So simply sticking Linux onto the checklist is not of itself going to help much. It will get Linux installed if that's what the customer specifically wants and asks for, but otherwise if the salesperson can make more money recommending something else, then that's precisely what they'll do. Evangelism failure. You want evangelism from sales? Bribe them.

The Advanced Server announcement foregrounds service and support and bringing the various IBM server offerings into step as far as Linux is concerned. These are certainly important, but the sales side is key. There's some sense in the argument that major companies are suspicious of software that's free, but making sure the sales team gets equal or better remuneration out of selling Linux is probably a bigger factor in getting it out there. De Visser is confident that with the IBM deal that is now the case, and that Red Hat now has working for it tens of thousands of feet on the street, all pounding in unison (Register rolls eyes incredulously at this point, but we'll see).

Pricing on Advanced Server is related to support level, and is an annual fee rather than an outright buy. That is, however, the kind of model this class of customer is used to. It is also still GPL and free, but Red Hat is supplying this in rigorous "some assembly required" form -- you want it for nothing, you build it out of the source yourself. The Register remarked that this was a sort of escalation of SuSE's approach, and de Visser brought up the question of whether we reckoned Red Hat could ship proprietary software. No, we said. Well what about SuSE? he said. Yast is proprietary. Oh, we said dozily, we didn't know that.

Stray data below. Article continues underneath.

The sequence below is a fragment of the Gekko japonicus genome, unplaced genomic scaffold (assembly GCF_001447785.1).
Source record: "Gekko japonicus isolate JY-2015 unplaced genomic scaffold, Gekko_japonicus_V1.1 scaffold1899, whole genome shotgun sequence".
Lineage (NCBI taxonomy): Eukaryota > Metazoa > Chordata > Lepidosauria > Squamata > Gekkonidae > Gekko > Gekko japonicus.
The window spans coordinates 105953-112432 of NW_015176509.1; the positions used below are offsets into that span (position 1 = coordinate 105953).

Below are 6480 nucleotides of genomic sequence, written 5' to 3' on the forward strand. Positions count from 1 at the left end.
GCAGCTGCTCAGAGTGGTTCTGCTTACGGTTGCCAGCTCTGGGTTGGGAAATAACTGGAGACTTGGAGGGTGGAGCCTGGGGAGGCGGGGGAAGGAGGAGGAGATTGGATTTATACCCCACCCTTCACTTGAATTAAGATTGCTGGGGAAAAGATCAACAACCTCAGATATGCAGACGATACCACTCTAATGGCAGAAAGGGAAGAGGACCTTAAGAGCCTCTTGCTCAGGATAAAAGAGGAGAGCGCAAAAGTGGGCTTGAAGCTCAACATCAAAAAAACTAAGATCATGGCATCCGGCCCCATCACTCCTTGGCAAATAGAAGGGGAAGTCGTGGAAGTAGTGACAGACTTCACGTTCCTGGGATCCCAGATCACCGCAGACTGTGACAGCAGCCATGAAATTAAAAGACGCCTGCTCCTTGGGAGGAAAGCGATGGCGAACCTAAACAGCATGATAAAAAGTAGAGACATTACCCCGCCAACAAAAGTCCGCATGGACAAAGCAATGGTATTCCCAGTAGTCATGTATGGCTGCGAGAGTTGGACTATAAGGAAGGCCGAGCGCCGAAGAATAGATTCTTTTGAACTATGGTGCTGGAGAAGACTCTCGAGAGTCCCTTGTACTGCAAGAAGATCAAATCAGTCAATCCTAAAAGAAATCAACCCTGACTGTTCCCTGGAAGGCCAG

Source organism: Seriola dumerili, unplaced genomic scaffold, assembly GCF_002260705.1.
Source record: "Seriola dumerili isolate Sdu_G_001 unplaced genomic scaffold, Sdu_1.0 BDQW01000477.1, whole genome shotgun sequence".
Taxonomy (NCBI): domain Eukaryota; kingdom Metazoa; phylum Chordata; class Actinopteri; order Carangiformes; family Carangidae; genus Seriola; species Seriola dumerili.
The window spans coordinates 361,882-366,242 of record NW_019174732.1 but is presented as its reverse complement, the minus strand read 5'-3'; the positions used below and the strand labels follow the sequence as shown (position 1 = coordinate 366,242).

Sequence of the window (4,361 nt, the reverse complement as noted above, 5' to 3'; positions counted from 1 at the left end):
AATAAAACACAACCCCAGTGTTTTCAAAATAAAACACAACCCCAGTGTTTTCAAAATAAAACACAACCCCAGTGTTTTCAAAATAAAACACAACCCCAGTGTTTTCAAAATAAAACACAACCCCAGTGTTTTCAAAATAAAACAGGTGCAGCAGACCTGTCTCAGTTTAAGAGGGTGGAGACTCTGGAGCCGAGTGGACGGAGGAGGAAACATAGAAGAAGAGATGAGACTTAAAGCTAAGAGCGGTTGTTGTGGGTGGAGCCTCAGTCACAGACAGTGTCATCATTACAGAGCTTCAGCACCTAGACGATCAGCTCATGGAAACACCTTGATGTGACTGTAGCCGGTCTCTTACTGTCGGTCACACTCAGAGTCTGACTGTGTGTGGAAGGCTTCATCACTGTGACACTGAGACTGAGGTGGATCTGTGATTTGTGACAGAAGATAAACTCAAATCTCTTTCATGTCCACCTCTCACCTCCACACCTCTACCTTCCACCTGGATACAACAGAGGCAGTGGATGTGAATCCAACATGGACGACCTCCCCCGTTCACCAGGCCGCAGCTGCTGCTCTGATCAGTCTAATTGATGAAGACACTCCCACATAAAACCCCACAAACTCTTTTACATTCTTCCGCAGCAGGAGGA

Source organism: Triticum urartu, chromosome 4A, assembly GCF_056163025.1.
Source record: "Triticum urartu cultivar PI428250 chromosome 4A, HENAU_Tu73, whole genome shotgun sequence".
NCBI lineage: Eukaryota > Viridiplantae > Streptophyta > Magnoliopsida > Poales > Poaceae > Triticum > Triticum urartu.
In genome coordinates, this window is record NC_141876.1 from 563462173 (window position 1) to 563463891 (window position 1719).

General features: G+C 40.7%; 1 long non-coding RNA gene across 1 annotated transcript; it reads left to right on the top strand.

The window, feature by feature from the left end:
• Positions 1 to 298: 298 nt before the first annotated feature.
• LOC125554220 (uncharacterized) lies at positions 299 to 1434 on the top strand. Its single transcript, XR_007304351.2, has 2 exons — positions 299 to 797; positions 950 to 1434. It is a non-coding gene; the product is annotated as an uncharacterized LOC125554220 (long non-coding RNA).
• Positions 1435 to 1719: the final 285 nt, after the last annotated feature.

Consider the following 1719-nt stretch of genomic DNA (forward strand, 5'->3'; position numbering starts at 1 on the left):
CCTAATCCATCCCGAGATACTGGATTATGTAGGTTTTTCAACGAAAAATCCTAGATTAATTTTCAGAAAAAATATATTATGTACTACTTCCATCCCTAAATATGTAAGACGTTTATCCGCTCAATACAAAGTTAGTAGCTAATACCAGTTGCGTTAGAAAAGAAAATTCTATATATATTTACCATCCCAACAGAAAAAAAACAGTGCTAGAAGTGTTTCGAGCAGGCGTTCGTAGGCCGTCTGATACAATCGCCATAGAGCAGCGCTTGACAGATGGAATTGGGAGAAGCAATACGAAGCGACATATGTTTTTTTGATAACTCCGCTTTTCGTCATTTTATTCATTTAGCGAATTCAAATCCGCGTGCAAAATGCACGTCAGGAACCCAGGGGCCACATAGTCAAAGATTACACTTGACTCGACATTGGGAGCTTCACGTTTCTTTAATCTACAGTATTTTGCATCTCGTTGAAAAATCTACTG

Nevertheless, SuSE is different from Red Hat. Red Hat is the one the purists worry about, because it looks like the one with the clearest shot at hitting the corporate and government sweet spot, and in the act of doing so it could well turn into the kind of company that already occupies these sectors. So people are going to be ever more ready to be suspicious the more successful Red Hat is, and Red Hat has to be really good, only to be rewarded with deepening suspicion anyway, the more successful it is. Upside: at least Red Hat's rock and hard place aren't anything like as closely aligned here as Sun's. Yet.